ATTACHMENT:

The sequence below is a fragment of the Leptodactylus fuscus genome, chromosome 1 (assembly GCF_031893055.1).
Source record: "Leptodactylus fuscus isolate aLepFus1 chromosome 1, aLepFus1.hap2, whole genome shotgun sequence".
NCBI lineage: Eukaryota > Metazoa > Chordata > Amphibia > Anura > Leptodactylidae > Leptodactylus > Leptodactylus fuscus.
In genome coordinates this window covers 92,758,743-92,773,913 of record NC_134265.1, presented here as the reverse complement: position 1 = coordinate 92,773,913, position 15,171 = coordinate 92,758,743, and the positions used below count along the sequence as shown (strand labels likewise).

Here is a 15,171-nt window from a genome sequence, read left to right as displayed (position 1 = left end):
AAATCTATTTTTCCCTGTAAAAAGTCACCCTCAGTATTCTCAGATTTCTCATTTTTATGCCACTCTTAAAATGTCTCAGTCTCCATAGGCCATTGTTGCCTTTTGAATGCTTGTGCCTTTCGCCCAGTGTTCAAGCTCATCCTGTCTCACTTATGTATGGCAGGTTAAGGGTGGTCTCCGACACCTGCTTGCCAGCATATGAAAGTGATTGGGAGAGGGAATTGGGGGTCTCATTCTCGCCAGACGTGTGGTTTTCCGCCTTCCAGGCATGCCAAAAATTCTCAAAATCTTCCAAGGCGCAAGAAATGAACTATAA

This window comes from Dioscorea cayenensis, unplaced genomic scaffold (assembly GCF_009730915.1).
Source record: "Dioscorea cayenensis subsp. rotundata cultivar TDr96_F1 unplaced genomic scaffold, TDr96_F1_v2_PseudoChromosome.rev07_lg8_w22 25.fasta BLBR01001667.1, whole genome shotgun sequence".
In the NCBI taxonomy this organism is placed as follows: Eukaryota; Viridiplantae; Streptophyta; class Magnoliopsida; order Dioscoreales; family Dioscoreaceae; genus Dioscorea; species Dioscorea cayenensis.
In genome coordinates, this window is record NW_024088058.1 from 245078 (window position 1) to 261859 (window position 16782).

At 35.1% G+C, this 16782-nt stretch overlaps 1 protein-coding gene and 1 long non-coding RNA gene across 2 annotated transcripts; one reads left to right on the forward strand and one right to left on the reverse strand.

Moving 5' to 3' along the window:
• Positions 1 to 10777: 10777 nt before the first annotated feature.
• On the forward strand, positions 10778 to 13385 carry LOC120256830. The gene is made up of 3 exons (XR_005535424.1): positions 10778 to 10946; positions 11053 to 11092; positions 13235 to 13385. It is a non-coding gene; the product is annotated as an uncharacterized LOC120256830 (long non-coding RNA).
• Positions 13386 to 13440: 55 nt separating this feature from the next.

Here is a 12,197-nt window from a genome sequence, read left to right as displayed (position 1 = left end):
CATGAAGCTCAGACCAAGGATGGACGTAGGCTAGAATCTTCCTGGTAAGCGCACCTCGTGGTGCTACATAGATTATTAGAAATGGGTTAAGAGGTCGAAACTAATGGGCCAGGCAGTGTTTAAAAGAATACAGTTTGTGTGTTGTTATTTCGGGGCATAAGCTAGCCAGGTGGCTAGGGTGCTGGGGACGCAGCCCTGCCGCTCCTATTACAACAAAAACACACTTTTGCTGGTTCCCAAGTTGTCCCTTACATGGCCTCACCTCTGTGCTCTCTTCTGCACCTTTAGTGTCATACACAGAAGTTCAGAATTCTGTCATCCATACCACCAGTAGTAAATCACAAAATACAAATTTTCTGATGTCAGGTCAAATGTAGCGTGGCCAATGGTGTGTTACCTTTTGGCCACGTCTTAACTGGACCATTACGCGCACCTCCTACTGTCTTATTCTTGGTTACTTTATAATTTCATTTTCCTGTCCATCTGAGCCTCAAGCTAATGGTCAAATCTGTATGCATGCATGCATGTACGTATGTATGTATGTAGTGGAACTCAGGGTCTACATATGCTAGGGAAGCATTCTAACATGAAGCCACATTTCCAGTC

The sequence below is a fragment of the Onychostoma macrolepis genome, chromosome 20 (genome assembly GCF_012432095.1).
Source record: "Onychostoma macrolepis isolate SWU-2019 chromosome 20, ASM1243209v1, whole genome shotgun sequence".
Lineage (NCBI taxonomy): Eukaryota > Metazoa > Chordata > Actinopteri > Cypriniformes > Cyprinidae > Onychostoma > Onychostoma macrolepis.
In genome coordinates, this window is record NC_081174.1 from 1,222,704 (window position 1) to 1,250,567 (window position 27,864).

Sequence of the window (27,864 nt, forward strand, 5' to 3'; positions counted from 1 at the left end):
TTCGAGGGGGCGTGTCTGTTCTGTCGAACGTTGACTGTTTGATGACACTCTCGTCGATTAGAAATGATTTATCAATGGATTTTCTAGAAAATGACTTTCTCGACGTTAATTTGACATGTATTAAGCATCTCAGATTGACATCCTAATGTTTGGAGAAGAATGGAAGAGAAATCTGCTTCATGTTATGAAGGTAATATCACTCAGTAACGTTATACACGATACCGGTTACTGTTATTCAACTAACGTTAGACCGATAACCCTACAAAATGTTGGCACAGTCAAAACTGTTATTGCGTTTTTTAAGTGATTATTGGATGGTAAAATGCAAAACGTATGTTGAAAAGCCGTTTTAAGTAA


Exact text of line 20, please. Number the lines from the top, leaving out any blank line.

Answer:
Lineage (NCBI taxonomy): Eukaryota > Metazoa > Chordata > Actinopteri > Cypriniformes > Cyprinidae > Onychostoma > Onychostoma macrolepis.